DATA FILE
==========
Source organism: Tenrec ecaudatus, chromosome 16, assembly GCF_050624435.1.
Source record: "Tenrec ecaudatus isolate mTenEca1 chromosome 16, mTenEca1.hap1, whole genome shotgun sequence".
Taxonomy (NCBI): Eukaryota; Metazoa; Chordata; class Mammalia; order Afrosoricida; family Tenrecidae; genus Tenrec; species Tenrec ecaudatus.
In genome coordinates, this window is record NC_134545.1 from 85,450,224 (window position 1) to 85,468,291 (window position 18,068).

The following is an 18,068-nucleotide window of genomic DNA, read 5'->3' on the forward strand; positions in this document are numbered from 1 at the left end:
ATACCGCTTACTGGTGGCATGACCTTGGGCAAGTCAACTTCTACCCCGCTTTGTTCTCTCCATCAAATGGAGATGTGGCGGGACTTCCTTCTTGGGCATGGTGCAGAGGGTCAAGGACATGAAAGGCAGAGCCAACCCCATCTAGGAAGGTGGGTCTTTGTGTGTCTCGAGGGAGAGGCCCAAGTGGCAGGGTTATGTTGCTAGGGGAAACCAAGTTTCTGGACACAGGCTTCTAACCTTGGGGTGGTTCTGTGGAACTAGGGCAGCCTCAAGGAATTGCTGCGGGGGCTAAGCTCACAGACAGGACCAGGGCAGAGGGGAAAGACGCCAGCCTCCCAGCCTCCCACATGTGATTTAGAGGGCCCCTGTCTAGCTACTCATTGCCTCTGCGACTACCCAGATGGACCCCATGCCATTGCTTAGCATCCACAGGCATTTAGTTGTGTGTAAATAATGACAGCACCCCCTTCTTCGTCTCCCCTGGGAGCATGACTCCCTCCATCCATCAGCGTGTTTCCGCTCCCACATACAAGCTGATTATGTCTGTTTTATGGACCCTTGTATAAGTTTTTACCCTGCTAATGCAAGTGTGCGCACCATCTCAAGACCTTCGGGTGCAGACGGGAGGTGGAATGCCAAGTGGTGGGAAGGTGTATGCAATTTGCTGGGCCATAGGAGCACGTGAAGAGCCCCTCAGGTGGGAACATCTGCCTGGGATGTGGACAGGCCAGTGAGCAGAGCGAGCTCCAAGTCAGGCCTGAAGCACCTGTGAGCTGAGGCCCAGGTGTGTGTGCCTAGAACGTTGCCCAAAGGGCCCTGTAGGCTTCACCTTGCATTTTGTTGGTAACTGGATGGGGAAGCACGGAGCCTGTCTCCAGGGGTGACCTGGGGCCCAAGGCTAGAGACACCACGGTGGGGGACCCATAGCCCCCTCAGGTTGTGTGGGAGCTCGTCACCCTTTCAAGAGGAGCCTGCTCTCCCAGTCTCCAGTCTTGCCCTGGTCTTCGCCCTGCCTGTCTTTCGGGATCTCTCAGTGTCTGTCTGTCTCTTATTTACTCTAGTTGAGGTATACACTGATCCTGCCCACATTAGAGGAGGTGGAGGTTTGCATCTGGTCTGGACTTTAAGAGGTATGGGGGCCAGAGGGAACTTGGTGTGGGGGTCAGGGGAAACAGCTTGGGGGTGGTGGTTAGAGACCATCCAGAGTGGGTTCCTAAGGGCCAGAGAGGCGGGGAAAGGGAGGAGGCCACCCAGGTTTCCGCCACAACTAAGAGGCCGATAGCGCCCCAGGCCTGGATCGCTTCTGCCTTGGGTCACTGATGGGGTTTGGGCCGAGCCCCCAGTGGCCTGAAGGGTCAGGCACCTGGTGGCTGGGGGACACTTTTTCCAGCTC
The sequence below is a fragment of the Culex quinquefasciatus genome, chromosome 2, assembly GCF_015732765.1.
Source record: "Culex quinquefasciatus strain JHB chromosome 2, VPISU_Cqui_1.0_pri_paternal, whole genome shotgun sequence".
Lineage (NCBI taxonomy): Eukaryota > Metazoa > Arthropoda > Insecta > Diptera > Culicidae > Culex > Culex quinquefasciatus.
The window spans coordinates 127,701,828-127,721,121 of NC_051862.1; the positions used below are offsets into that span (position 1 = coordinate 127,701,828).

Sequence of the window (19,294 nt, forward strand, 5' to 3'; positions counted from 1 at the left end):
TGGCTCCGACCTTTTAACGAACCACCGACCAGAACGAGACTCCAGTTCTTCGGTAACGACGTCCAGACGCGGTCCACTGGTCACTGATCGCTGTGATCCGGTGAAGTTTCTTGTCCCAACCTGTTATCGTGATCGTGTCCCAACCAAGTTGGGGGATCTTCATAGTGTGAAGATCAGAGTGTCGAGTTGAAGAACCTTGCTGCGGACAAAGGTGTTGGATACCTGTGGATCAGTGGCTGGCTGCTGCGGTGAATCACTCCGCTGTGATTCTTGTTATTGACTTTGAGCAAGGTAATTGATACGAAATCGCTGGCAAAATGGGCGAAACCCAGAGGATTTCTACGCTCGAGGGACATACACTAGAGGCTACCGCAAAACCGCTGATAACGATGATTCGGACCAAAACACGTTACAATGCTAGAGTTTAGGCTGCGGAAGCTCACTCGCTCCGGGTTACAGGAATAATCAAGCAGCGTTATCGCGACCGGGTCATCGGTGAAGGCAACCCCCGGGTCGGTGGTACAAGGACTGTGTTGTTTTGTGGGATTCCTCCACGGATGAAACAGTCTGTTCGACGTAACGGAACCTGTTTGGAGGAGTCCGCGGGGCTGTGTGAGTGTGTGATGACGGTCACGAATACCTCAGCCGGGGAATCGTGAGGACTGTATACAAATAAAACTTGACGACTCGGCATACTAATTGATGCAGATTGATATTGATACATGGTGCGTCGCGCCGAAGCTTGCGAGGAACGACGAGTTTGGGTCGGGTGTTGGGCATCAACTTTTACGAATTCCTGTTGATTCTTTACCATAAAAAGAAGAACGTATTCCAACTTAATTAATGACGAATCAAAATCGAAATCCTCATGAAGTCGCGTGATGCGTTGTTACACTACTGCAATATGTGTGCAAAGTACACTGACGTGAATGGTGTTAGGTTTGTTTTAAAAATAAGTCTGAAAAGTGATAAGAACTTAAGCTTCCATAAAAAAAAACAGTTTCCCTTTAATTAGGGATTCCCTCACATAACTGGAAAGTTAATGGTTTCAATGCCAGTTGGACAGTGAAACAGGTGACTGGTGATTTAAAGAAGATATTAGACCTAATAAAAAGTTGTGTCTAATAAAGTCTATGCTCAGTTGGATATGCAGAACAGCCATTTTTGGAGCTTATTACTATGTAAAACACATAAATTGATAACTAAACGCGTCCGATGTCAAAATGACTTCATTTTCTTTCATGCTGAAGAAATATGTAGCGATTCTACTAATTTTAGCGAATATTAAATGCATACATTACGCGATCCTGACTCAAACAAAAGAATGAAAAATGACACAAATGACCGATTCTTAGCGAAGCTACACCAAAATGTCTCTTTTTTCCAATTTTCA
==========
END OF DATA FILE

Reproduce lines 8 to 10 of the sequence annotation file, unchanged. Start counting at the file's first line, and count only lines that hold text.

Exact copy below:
Source record: "Culex quinquefasciatus strain JHB chromosome 2, VPISU_Cqui_1.0_pri_paternal, whole genome shotgun sequence".
Lineage (NCBI taxonomy): Eukaryota > Metazoa > Arthropoda > Insecta > Diptera > Culicidae > Culex > Culex quinquefasciatus.
The window spans coordinates 127,701,828-127,721,121 of NC_051862.1; the positions used below are offsets into that span (position 1 = coordinate 127,701,828).